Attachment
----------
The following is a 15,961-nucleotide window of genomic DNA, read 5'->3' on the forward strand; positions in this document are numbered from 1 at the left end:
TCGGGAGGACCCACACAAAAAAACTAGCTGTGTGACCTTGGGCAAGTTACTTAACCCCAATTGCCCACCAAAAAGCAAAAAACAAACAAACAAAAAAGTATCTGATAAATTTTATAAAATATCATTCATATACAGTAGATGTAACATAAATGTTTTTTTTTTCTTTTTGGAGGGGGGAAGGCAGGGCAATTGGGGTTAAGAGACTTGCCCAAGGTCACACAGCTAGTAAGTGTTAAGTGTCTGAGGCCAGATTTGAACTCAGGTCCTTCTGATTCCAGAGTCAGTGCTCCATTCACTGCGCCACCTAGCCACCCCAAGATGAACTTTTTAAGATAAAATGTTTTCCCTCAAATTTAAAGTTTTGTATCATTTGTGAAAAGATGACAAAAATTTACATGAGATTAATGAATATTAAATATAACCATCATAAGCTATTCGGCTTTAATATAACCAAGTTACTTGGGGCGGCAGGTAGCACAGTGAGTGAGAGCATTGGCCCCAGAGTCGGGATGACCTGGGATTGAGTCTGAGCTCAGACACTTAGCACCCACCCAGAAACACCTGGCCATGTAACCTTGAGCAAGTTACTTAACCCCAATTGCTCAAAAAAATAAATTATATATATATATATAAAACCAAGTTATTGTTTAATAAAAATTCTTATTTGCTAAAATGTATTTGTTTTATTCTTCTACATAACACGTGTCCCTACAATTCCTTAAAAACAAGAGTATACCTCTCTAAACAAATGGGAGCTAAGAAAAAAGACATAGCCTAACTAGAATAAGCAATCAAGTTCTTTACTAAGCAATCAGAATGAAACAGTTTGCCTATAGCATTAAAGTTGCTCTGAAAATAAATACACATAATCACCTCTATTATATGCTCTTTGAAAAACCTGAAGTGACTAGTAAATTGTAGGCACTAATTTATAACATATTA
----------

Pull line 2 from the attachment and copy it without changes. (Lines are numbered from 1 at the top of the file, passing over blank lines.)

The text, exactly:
TCGGGAGGACCCACACAAAAAAACTAGCTGTGTGACCTTGGGCAAGTTACTTAACCCCAATTGCCCACCAAAAAGCAAAAAACAAACAAACAAAAAAGTATCTGATAAATTTTATAAAATATCATTCATATACAGTAGATGTAACATAAATGTTTTTTTTTTCTTTTTGGAGGGGGGAAGGCAGGGCAATTGGGGTTAAGAGACTTGCCCAAGGTCACACAGCTAGTAAGTGTTAAGTGTCTGAGGCCAGATTTGAACTCAGGTCCTTCTGATTCCAGAGTCAGTGCTCCATTCACTGCGCCACCTAGCCACCCCAAGATGAACTTTTTAAGATAAAATGTTTTCCCTCAAATTTAAAGTTTTGTATCATTTGTGAAAAGATGACAAAAATTTACATGAGATTAATGAATATTAAATATAACCATCATAAGCTATTCGGCTTTAATATAACCAAGTTACTTGGGGCGGCAGGTAGCACAGTGAGTGAGAGCATTGGCCCCAGAGTCGGGATGACCTGGGATTGAGTCTGAGCTCAGACACTTAGCACCCACCCAGAAACACCTGGCCATGTAACCTTGAGCAAGTTACTTAACCCCAATTGCTCAAAAAAATAAATTATATATATATATATAAAACCAAGTTATTGTTTAATAAAAATTCTTATTTGCTAAAATGTATTTGTTTTATTCTTCTACATAACACGTGTCCCTACAATTCCTTAAAAACAAGAGTATACCTCTCTAAACAAATGGGAGCTAAGAAAAAAGACATAGCCTAACTAGAATAAGCAATCAAGTTCTTTACTAAGCAATCAGAATGAAACAGTTTGCCTATAGCATTAAAGTTGCTCTGAAAATAAATACACATAATCACCTCTATTATATGCTCTTTGAAAAACCTGAAGTGACTAGTAAATTGTAGGCACTAATTTATAACATATTA